Tuesday, May 17, 2011

Getting Here

After nine months and over two-hundred posts, I can't believe I haven't written about how you might actually transport yourself from your current location to the BVI. There are two main routes into Tortola: by air and by sea. Obviously, since Tortola is an island, you can't exactly get here by land.

For air transport, the Tortola airport is Beef Island International Airport, airport code EIS. If you have a private plane, you can always contact EIS and make the necessary arrangements to fly yourself here. For the rest of us, though, I believe there are only four airlines that fly into EIS: American Eagle; Cape Air; WinAir, and Liat. The general rule is that if you're coming from the Eastern Hemisphere, you will likely fly into Antigua, and then transfer onto a WinAir or Liat flight to EIS. Liat and British Airways are CodeShare partners. If you're coming from the Western Hemisphere, you will likely fly into San Juan, Puerto Rico, and then transfer onto an American Eagle or Cape Air flight to EIS. Cape Air generally works in conjunction with Continental.

Another big option, especially for folks arriving to the BVI from the States, is the sea route. Well, really, it's a combination air and sea route. Most major American airlines fly into the airport on St. Thomas, USVI, airport code STT. From St. Thomas, visitors to the BVI can take a ferry into either West End or Road Town, Tortola. The ferry ride takes about an hour from Charlotte Amalie to Road Town, and costs $30 per person one-way, or $50 per person round trip. The price differential between flying into St. Thomas and flying into Beef Island is usually more than enough to cover the ferry ticket, but the extra hassle of dealing with the ferry, and the potential of having to spend the night in St. Thomas if your flight is not on time, usually makes Beef Island the more convenient option.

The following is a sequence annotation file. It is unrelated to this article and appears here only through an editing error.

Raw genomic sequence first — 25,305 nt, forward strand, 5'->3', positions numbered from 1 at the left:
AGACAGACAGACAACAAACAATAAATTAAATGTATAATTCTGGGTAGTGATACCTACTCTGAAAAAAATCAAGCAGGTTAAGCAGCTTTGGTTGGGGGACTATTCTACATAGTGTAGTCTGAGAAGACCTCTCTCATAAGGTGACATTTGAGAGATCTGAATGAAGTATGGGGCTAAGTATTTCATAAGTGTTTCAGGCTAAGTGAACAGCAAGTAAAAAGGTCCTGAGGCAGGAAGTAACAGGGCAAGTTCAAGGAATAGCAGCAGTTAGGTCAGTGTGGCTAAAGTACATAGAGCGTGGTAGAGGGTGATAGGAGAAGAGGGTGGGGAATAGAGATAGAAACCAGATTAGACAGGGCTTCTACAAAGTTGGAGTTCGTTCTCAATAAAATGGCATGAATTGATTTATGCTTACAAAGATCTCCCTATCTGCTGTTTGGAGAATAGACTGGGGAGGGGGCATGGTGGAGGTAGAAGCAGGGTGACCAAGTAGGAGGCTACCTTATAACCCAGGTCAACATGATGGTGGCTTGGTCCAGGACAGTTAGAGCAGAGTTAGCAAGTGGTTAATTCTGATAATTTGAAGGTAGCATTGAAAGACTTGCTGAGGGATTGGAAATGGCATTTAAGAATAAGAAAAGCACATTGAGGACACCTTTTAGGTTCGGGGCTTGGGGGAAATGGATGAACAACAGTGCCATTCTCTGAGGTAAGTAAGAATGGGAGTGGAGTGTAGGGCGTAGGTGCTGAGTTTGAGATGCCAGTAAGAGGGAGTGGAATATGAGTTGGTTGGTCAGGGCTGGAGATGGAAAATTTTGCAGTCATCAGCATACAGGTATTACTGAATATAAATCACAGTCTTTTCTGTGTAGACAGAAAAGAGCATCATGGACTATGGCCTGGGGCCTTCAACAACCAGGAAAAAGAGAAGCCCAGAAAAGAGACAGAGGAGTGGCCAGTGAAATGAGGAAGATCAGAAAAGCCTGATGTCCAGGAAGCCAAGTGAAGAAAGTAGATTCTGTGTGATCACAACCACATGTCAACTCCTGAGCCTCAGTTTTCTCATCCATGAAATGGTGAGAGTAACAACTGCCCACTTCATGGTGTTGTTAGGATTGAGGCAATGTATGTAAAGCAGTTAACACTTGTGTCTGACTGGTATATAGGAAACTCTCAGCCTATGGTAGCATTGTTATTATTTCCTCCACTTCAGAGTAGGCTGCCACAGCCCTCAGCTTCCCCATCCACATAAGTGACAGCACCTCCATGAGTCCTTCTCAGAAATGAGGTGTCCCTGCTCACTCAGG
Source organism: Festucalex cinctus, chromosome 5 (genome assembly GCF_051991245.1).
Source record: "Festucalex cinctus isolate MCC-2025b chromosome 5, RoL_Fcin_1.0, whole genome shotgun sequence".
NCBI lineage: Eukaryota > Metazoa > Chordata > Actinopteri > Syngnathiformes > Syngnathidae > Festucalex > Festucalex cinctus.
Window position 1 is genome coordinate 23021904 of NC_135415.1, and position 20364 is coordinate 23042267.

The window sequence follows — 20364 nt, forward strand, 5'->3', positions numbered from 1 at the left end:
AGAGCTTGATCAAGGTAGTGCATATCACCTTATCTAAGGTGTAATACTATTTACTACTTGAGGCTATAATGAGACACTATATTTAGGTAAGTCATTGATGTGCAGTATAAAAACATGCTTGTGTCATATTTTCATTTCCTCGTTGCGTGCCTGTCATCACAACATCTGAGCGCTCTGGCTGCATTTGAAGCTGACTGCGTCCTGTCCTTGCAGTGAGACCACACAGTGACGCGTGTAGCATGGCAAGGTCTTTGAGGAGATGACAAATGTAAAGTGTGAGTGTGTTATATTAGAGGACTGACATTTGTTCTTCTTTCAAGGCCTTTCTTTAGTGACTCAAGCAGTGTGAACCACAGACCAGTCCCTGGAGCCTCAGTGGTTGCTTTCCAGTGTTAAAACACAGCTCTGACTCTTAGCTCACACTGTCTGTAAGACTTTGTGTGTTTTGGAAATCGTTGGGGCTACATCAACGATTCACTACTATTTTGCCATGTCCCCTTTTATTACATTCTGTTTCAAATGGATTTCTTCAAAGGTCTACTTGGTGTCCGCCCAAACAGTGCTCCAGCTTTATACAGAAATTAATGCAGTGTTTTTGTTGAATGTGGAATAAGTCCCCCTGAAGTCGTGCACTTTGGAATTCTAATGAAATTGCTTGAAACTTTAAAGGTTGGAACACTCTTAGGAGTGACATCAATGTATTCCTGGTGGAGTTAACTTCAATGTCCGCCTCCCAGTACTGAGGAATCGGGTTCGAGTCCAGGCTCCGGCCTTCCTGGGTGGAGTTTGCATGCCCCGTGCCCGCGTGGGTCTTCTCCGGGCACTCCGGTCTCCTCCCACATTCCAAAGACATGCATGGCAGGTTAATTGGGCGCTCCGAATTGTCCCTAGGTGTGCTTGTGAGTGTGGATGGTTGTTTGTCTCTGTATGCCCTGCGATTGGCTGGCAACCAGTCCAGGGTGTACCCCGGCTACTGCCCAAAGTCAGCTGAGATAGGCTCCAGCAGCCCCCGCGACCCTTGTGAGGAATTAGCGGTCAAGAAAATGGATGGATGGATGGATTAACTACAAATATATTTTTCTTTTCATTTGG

Of course, there are other means of getting to the BVI -- by cruise ship; by your own private sailboat or yacht -- but these routes are the ones most commonly used, probably by about 90% of people coming to the BVI for more than a day. 

No comments:

Post a Comment

Search This Blog